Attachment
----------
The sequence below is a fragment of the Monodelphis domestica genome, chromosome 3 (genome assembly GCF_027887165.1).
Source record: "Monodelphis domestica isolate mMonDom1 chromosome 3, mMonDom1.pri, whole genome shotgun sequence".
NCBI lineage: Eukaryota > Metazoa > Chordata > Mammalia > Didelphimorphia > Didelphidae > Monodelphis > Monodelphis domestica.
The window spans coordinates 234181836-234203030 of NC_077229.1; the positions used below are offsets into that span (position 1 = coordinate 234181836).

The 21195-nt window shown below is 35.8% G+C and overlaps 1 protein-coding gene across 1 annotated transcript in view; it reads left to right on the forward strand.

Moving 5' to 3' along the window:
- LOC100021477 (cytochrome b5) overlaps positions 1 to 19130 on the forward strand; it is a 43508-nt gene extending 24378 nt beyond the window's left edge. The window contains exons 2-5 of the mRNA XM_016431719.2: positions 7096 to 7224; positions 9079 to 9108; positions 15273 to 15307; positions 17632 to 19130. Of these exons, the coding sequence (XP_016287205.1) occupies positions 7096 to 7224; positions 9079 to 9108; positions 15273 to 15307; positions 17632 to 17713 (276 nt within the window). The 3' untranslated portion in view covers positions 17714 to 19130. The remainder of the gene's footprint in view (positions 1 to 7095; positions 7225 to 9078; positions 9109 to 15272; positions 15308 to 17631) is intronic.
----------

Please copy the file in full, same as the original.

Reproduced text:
The sequence below is a fragment of the Monodelphis domestica genome, chromosome 3 (genome assembly GCF_027887165.1).
Source record: "Monodelphis domestica isolate mMonDom1 chromosome 3, mMonDom1.pri, whole genome shotgun sequence".
NCBI lineage: Eukaryota > Metazoa > Chordata > Mammalia > Didelphimorphia > Didelphidae > Monodelphis > Monodelphis domestica.
The window spans coordinates 234181836-234203030 of NC_077229.1; the positions used below are offsets into that span (position 1 = coordinate 234181836).

The 21195-nt window shown below is 35.8% G+C and overlaps 1 protein-coding gene across 1 annotated transcript in view; it reads left to right on the forward strand.

Moving 5' to 3' along the window:
- LOC100021477 (cytochrome b5) overlaps positions 1 to 19130 on the forward strand; it is a 43508-nt gene extending 24378 nt beyond the window's left edge. The window contains exons 2-5 of the mRNA XM_016431719.2: positions 7096 to 7224; positions 9079 to 9108; positions 15273 to 15307; positions 17632 to 19130. Of these exons, the coding sequence (XP_016287205.1) occupies positions 7096 to 7224; positions 9079 to 9108; positions 15273 to 15307; positions 17632 to 17713 (276 nt within the window). The 3' untranslated portion in view covers positions 17714 to 19130. The remainder of the gene's footprint in view (positions 1 to 7095; positions 7225 to 9078; positions 9109 to 15272; positions 15308 to 17631) is intronic.